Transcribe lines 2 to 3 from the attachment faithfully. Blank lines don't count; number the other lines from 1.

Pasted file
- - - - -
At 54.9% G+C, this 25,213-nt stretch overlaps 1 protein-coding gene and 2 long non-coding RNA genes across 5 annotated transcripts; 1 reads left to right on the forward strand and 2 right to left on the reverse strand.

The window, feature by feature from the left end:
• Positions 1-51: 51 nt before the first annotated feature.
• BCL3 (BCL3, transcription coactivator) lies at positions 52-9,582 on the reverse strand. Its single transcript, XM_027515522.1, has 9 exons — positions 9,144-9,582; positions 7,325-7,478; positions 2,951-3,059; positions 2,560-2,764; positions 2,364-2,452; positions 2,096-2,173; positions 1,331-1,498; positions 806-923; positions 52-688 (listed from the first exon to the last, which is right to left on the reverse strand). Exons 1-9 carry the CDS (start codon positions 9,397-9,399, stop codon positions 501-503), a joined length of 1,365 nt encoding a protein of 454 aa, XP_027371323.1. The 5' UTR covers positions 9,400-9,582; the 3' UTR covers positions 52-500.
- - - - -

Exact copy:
The window, feature by feature from the left end:
• Positions 1-51: 51 nt before the first annotated feature.